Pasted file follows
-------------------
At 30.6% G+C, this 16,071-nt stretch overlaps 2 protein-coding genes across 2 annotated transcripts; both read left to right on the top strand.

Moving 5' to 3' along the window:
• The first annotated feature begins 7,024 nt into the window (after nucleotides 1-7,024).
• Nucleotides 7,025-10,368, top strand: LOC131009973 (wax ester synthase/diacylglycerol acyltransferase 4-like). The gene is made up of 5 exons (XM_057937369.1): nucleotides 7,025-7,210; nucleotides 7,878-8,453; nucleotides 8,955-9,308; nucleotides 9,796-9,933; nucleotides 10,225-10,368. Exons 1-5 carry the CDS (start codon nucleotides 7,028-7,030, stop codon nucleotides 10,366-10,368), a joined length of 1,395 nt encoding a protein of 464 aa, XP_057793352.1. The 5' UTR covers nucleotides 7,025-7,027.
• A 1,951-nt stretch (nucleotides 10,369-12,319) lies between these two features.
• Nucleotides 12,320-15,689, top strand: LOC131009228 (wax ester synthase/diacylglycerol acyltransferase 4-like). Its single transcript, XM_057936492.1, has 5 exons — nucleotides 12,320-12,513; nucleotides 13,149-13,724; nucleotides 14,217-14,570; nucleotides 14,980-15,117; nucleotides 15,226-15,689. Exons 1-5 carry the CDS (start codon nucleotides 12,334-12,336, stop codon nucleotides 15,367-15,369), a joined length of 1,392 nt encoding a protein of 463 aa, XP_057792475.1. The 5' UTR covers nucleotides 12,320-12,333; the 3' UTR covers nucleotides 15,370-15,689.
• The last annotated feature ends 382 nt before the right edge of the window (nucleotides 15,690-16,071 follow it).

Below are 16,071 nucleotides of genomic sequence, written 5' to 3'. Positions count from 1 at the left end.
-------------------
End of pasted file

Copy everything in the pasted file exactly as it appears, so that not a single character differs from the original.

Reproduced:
At 30.6% G+C, this 16,071-nt stretch overlaps 2 protein-coding genes across 2 annotated transcripts; both read left to right on the top strand.

Moving 5' to 3' along the window:
• The first annotated feature begins 7,024 nt into the window (after nucleotides 1-7,024).
• Nucleotides 7,025-10,368, top strand: LOC131009973 (wax ester synthase/diacylglycerol acyltransferase 4-like). The gene is made up of 5 exons (XM_057937369.1): nucleotides 7,025-7,210; nucleotides 7,878-8,453; nucleotides 8,955-9,308; nucleotides 9,796-9,933; nucleotides 10,225-10,368. Exons 1-5 carry the CDS (start codon nucleotides 7,028-7,030, stop codon nucleotides 10,366-10,368), a joined length of 1,395 nt encoding a protein of 464 aa, XP_057793352.1. The 5' UTR covers nucleotides 7,025-7,027.
• A 1,951-nt stretch (nucleotides 10,369-12,319) lies between these two features.
• Nucleotides 12,320-15,689, top strand: LOC131009228 (wax ester synthase/diacylglycerol acyltransferase 4-like). Its single transcript, XM_057936492.1, has 5 exons — nucleotides 12,320-12,513; nucleotides 13,149-13,724; nucleotides 14,217-14,570; nucleotides 14,980-15,117; nucleotides 15,226-15,689. Exons 1-5 carry the CDS (start codon nucleotides 12,334-12,336, stop codon nucleotides 15,367-15,369), a joined length of 1,392 nt encoding a protein of 463 aa, XP_057792475.1. The 5' UTR covers nucleotides 12,320-12,333; the 3' UTR covers nucleotides 15,370-15,689.
• The last annotated feature ends 382 nt before the right edge of the window (nucleotides 15,690-16,071 follow it).

Below are 16,071 nucleotides of genomic sequence, written 5' to 3'. Positions count from 1 at the left end.